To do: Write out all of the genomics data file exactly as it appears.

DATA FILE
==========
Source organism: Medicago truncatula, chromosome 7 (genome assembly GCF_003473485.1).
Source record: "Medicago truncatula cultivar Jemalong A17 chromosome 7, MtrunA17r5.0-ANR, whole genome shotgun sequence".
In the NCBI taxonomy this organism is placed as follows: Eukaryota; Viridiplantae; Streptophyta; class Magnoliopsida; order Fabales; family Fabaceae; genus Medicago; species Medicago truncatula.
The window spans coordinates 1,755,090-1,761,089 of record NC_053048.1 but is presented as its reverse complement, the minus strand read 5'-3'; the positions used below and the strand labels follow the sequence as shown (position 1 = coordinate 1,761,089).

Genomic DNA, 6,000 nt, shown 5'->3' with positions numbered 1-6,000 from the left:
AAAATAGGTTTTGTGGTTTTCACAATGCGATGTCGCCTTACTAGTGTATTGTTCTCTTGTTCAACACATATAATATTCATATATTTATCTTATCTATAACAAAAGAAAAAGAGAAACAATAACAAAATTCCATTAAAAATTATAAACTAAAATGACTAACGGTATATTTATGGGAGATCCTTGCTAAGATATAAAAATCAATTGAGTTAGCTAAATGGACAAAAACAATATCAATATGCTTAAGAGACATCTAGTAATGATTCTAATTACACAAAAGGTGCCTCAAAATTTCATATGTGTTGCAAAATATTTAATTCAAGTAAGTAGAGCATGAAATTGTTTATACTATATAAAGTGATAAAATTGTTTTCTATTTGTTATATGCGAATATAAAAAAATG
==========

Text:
Source organism: Medicago truncatula, chromosome 7 (genome assembly GCF_003473485.1).
Source record: "Medicago truncatula cultivar Jemalong A17 chromosome 7, MtrunA17r5.0-ANR, whole genome shotgun sequence".
In the NCBI taxonomy this organism is placed as follows: Eukaryota; Viridiplantae; Streptophyta; class Magnoliopsida; order Fabales; family Fabaceae; genus Medicago; species Medicago truncatula.
The window spans coordinates 1,755,090-1,761,089 of record NC_053048.1 but is presented as its reverse complement, the minus strand read 5'-3'; the positions used below and the strand labels follow the sequence as shown (position 1 = coordinate 1,761,089).

Genomic DNA, 6,000 nt, shown 5'->3' with positions numbered 1-6,000 from the left:
AAAATAGGTTTTGTGGTTTTCACAATGCGATGTCGCCTTACTAGTGTATTGTTCTCTTGTTCAACACATATAATATTCATATATTTATCTTATCTATAACAAAAGAAAAAGAGAAACAATAACAAAATTCCATTAAAAATTATAAACTAAAATGACTAACGGTATATTTATGGGAGATCCTTGCTAAGATATAAAAATCAATTGAGTTAGCTAAATGGACAAAAACAATATCAATATGCTTAAGAGACATCTAGTAATGATTCTAATTACACAAAAGGTGCCTCAAAATTTCATATGTGTTGCAAAATATTTAATTCAAGTAAGTAGAGCATGAAATTGTTTATACTATATAAAGTGATAAAATTGTTTTCTATTTGTTATATGCGAATATAAAAAAATG